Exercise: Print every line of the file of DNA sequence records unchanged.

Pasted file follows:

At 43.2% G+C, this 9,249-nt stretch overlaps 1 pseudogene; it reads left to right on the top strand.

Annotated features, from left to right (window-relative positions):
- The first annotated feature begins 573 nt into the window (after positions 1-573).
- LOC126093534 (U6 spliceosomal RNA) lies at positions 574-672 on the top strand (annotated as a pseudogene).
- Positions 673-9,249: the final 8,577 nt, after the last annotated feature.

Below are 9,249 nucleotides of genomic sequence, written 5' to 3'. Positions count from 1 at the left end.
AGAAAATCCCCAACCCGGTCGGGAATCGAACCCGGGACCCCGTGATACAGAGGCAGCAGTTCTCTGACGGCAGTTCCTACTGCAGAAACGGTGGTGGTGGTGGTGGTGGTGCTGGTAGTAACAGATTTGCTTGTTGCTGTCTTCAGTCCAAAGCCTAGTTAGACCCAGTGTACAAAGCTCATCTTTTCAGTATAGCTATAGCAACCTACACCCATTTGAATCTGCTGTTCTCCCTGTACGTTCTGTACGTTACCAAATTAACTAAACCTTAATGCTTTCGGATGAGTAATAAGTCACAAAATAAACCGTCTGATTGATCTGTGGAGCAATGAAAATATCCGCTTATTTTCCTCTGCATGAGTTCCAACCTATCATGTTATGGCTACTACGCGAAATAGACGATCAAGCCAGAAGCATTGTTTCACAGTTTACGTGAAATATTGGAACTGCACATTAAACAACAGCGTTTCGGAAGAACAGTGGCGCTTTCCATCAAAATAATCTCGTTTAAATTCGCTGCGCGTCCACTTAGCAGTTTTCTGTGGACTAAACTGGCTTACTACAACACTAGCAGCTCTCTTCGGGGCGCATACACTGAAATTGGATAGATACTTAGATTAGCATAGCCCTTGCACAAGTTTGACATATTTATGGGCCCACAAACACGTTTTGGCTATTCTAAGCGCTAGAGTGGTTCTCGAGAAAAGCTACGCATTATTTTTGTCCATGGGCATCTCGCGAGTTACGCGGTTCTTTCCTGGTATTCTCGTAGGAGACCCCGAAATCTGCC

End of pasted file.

At 43.2% G+C, this 9,249-nt stretch overlaps 1 pseudogene; it reads left to right on the top strand.

Annotated features, from left to right (window-relative positions):
- The first annotated feature begins 573 nt into the window (after positions 1-573).
- LOC126093534 (U6 spliceosomal RNA) lies at positions 574-672 on the top strand (annotated as a pseudogene).
- Positions 673-9,249: the final 8,577 nt, after the last annotated feature.

Below are 9,249 nucleotides of genomic sequence, written 5' to 3'. Positions count from 1 at the left end.
AGAAAATCCCCAACCCGGTCGGGAATCGAACCCGGGACCCCGTGATACAGAGGCAGCAGTTCTCTGACGGCAGTTCCTACTGCAGAAACGGTGGTGGTGGTGGTGGTGGTGCTGGTAGTAACAGATTTGCTTGTTGCTGTCTTCAGTCCAAAGCCTAGTTAGACCCAGTGTACAAAGCTCATCTTTTCAGTATAGCTATAGCAACCTACACCCATTTGAATCTGCTGTTCTCCCTGTACGTTCTGTACGTTACCAAATTAACTAAACCTTAATGCTTTCGGATGAGTAATAAGTCACAAAATAAACCGTCTGATTGATCTGTGGAGCAATGAAAATATCCGCTTATTTTCCTCTGCATGAGTTCCAACCTATCATGTTATGGCTACTACGCGAAATAGACGATCAAGCCAGAAGCATTGTTTCACAGTTTACGTGAAATATTGGAACTGCACATTAAACAACAGCGTTTCGGAAGAACAGTGGCGCTTTCCATCAAAATAATCTCGTTTAAATTCGCTGCGCGTCCACTTAGCAGTTTTCTGTGGACTAAACTGGCTTACTACAACACTAGCAGCTCTCTTCGGGGCGCATACACTGAAATTGGATAGATACTTAGATTAGCATAGCCCTTGCACAAGTTTGACATATTTATGGGCCCACAAACACGTTTTGGCTATTCTAAGCGCTAGAGTGGTTCTCGAGAAAAGCTACGCATTATTTTTGTCCATGGGCATCTCGCGAGTTACGCGGTTCTTTCCTGGTATTCTCGTAGGAGACCCCGAAATCTGCC